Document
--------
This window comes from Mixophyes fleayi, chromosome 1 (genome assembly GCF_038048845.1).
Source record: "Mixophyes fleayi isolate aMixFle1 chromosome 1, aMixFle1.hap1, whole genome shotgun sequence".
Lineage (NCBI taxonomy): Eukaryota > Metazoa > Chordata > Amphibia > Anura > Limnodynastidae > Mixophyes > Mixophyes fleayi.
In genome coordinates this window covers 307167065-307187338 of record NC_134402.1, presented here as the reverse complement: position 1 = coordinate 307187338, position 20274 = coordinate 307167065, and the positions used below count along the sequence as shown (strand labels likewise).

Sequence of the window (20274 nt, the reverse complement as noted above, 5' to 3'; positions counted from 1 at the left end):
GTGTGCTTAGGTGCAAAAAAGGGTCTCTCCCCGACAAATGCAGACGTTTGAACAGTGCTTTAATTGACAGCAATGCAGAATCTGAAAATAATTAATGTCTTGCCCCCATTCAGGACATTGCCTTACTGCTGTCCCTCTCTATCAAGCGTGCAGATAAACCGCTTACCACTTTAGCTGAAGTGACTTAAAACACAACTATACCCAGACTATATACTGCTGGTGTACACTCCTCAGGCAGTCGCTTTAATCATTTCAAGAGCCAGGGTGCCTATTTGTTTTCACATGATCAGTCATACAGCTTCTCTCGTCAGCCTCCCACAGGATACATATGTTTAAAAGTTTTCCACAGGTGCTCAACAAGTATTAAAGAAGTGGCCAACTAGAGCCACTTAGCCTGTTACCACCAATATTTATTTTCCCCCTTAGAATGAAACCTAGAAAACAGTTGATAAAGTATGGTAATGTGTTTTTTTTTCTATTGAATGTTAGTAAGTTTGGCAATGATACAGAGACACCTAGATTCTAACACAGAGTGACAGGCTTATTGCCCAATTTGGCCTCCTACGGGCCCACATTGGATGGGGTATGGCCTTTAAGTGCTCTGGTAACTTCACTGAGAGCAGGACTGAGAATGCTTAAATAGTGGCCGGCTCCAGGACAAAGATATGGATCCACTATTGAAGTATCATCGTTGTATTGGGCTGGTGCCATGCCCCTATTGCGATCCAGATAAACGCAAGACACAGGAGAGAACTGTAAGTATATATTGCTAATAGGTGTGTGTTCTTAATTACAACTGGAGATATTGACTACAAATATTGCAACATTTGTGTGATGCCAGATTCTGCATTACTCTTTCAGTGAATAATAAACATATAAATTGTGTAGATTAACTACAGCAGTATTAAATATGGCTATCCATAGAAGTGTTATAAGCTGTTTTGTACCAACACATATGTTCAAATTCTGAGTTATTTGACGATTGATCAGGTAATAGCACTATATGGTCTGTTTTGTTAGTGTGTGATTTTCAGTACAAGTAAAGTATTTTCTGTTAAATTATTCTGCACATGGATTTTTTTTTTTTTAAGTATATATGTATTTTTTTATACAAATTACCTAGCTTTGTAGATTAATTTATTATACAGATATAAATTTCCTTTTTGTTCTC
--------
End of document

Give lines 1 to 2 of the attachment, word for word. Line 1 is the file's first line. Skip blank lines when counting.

This window comes from Mixophyes fleayi, chromosome 1 (genome assembly GCF_038048845.1).
Source record: "Mixophyes fleayi isolate aMixFle1 chromosome 1, aMixFle1.hap1, whole genome shotgun sequence".